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DEBT RELIEF FOR OVER-INDEBTED CONSUMERS

Borrowing money has become easy in today’s society. Many consumers are over-indebted in that they are unable to pay their financial obligations timeously. Many consumers over-commit themselves and repayments of debt become significantly difficult for consumers, largely affecting their credit rating adversely.
Just as a consumer has the responsibility to repay debt, similarly banks and other financial institutions have the responsibility to conduct the necessary investigations into the financial affairs of the consumer to ascertain whether the consumer is, in fact, over-indebted and to ensure that any extension of credit is not reckless.
Entering into a credit agreement where the consumer cannot pay back the amount loaned in good time, based on his/her income and expenses, could certainly constitute reckless lending on the part of the credit provider. In South Africa, our lending system is largely creditor-friendly. The National Assembly has recently given the Trade and Industry Portfolio the go-ahead to develop a Bill amending the National Credit Act to provide relief for over-indebted consumers.
The Bill will seek to cap debt relief in the form of debt forgiveness to assist heavily indebted consumers and to promote a change in borrowing and spending habits of consumers, while imposing significant consequences for non-abiding credit providers.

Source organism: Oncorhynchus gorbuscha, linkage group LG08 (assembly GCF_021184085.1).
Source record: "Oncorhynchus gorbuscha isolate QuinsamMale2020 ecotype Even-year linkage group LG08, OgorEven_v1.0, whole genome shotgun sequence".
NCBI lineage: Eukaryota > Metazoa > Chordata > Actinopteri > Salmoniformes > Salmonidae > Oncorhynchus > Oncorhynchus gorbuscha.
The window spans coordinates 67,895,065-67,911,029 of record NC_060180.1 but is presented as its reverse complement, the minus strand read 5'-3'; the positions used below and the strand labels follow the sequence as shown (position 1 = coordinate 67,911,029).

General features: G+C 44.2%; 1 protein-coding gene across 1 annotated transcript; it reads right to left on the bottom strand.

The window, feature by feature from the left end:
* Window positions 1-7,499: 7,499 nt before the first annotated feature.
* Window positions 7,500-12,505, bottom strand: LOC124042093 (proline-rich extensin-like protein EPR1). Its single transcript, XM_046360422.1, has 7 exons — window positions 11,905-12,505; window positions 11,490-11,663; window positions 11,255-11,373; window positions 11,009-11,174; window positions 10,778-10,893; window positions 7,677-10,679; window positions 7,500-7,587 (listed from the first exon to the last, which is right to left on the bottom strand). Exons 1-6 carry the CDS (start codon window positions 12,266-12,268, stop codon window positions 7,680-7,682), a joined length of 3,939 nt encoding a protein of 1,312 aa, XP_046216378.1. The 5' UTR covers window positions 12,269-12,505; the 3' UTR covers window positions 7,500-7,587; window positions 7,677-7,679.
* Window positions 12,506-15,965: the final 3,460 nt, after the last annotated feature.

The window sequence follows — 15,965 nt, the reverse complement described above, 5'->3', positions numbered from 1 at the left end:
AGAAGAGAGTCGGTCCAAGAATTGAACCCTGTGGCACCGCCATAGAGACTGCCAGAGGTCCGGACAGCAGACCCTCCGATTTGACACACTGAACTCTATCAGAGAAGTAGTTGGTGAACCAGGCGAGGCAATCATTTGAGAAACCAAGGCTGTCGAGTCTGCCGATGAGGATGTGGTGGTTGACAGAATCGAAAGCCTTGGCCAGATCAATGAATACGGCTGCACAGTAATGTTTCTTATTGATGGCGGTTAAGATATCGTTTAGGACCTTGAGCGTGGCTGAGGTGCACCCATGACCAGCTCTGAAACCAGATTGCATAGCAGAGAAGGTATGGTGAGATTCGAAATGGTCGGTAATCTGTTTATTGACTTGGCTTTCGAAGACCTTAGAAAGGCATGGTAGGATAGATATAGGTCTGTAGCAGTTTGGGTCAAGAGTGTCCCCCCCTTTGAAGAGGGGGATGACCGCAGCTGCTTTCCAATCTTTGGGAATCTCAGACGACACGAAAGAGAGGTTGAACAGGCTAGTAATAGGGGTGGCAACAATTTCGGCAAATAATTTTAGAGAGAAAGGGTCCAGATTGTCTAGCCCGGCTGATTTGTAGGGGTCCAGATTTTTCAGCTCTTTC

The Bill will also make provision for the National Credit Regulator (NCR) to conduct proactive investigations and impose administrative fines on perpetrators as well as empowering the Trade and Industry Minister to provide debt relief mechanisms through regulations. Although this may seem beneficial for over indebted consumers, where credit providers are compelled to write off debts, it may very well lead to financial institutions charging exorbitant amounts of interest as a consequence.
Although it has not been confirmed when the Bill will be promulgated, for now, consumers and credit providers should be aware of their rights and obligations when entering into new credit agreements and plan ahead accordingly.

Prepared by:
Dominique Dirks | Candidate Attorney

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This article is a general information sheet and should not be used or relied on as legal or other professional advice. No liability can be accepted for any errors or omissions nor for any loss or damage arising from reliance upon any information herein. Always contact your legal adviser for specific and detailed advice. Errors and omissions excepted (E&OE)